In this video I show you some of the common mistakes I see riders make, including the infamous “Crossfit Swing”, and explain why doing your kettlebell swings that way will ultimately hold you back on the trail. I’ll then show you a couple of swing fixes you can use to dial your swing in so it will give you maximum transfer to the trail.

If you want to learn more about kettlebell training for the unique demands of mountain biking then be sure to get on the pre-sale list for my newly updated MTB Kettlebell Conditioning Program. It will be released next Monday the 12th but you can get in on the pre-sale list today for only $27.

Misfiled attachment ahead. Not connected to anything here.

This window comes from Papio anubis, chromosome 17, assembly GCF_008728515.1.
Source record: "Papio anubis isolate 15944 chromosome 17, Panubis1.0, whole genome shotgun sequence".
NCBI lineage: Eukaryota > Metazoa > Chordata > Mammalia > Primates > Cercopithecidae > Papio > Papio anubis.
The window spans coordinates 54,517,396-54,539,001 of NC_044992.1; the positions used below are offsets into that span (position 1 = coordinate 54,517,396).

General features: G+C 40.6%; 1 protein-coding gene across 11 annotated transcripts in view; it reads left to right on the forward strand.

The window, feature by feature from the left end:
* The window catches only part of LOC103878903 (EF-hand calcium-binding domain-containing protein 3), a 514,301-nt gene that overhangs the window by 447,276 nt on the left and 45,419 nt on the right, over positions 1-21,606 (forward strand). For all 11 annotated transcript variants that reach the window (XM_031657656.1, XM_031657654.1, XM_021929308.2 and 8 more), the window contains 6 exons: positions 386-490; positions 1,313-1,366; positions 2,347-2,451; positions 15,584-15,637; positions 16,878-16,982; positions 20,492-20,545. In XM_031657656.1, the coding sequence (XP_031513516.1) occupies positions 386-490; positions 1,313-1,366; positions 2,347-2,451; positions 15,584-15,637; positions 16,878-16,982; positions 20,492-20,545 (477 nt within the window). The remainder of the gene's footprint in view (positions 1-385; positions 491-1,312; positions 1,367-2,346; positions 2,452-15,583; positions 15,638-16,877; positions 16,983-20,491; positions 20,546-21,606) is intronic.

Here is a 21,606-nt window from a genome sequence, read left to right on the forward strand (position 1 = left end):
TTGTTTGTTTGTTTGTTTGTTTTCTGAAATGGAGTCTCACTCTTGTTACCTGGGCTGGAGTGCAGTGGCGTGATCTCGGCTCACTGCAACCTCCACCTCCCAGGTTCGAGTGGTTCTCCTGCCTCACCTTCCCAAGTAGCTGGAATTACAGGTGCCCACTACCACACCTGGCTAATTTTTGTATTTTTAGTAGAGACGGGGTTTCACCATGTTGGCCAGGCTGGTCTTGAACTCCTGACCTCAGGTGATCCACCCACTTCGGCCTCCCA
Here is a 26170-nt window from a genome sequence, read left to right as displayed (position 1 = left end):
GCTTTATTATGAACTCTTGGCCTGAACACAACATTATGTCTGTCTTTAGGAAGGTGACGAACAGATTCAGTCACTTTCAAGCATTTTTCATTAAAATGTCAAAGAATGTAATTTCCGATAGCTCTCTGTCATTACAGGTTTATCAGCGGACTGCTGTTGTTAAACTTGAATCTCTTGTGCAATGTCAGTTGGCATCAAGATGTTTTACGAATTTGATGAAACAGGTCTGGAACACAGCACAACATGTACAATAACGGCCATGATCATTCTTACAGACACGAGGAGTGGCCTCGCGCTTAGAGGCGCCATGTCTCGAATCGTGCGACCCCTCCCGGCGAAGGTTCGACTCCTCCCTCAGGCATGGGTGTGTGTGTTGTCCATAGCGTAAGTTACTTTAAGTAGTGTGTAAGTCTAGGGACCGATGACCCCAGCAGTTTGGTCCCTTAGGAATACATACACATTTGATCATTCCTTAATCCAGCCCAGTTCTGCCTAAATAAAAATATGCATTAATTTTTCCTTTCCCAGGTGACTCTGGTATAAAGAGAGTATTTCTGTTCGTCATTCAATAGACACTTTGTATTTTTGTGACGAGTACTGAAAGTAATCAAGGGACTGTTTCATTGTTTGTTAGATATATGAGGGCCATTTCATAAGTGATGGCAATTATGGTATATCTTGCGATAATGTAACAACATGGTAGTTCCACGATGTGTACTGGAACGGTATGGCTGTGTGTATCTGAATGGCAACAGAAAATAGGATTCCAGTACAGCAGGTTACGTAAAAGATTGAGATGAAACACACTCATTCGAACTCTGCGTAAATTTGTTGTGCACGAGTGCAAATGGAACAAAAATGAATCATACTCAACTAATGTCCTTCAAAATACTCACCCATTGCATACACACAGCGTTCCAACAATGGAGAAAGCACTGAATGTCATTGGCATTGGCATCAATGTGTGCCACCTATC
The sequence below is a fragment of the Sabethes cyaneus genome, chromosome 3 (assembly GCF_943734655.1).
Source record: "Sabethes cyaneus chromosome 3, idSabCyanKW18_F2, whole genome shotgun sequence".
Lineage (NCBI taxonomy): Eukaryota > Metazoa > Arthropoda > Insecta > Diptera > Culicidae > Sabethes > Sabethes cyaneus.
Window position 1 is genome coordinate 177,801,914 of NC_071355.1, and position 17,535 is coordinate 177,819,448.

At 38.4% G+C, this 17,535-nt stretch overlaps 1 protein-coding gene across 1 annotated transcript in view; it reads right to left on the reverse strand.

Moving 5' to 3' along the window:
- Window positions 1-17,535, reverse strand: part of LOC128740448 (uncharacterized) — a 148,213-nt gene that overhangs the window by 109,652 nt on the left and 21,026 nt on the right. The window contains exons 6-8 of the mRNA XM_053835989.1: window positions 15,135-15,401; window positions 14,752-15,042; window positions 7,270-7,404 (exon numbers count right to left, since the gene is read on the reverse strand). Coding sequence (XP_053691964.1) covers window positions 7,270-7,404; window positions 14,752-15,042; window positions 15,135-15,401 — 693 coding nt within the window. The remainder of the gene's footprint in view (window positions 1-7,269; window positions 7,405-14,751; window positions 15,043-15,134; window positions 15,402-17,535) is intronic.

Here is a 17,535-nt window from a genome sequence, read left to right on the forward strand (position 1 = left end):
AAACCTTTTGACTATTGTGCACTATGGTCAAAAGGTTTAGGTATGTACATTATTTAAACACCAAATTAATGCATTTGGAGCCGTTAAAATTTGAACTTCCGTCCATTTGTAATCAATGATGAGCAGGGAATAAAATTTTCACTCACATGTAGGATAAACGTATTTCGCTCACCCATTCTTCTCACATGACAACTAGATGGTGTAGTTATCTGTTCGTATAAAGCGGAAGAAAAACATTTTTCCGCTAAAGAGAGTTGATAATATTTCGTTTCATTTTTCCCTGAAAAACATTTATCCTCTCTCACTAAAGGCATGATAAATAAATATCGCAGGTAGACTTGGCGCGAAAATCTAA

You’ll not only save over 30% but you’ll also get some great bonuses as well. Click on the link below to learn more about the MTB Kettlebell Conditioning Program v2 and the exclusive bonuses I’m including but don’t wait, when this program is released next Monday this pre-sale special will be gone.

-James Wilson-

The Ultimate MTB Workout Program

The Ultimate MTB Workout ProgramThis workout program is designed with one simple purpose – to be the best mountain bike training program on the planet. When you are ready to take your training program to the highest level possible then you can’t do better than this workout program. Based on my years of working with some of the best riders on the planet, this truly is the Ultimate MTB Workout Program.
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  1. Dave Pike says: